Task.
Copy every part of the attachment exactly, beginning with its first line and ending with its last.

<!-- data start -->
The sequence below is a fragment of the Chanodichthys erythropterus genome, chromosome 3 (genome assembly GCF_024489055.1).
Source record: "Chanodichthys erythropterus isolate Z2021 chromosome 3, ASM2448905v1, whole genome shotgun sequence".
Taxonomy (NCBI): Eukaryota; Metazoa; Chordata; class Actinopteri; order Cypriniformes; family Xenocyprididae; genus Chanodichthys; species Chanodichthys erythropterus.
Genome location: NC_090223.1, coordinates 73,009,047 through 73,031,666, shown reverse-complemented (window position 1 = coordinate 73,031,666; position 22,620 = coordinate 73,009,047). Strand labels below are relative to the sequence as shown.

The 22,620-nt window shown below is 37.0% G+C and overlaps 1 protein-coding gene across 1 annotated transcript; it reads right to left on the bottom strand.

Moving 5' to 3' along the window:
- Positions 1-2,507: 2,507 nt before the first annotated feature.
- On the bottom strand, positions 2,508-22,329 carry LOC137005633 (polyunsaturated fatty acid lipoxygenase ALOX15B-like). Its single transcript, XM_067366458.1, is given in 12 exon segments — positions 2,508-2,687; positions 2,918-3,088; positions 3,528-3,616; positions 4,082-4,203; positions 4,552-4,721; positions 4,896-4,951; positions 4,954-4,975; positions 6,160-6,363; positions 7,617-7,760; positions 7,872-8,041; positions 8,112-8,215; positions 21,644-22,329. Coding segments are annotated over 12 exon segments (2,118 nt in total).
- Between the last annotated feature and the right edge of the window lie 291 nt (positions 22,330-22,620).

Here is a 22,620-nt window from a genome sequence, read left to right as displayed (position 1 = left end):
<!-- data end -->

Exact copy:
The sequence below is a fragment of the Chanodichthys erythropterus genome, chromosome 3 (genome assembly GCF_024489055.1).
Source record: "Chanodichthys erythropterus isolate Z2021 chromosome 3, ASM2448905v1, whole genome shotgun sequence".
Taxonomy (NCBI): Eukaryota; Metazoa; Chordata; class Actinopteri; order Cypriniformes; family Xenocyprididae; genus Chanodichthys; species Chanodichthys erythropterus.
Genome location: NC_090223.1, coordinates 73,009,047 through 73,031,666, shown reverse-complemented (window position 1 = coordinate 73,031,666; position 22,620 = coordinate 73,009,047). Strand labels below are relative to the sequence as shown.

The 22,620-nt window shown below is 37.0% G+C and overlaps 1 protein-coding gene across 1 annotated transcript; it reads right to left on the bottom strand.

Moving 5' to 3' along the window:
- Positions 1-2,507: 2,507 nt before the first annotated feature.
- On the bottom strand, positions 2,508-22,329 carry LOC137005633 (polyunsaturated fatty acid lipoxygenase ALOX15B-like). Its single transcript, XM_067366458.1, is given in 12 exon segments — positions 2,508-2,687; positions 2,918-3,088; positions 3,528-3,616; positions 4,082-4,203; positions 4,552-4,721; positions 4,896-4,951; positions 4,954-4,975; positions 6,160-6,363; positions 7,617-7,760; positions 7,872-8,041; positions 8,112-8,215; positions 21,644-22,329. Coding segments are annotated over 12 exon segments (2,118 nt in total).
- Between the last annotated feature and the right edge of the window lie 291 nt (positions 22,330-22,620).

Here is a 22,620-nt window from a genome sequence, read left to right as displayed (position 1 = left end):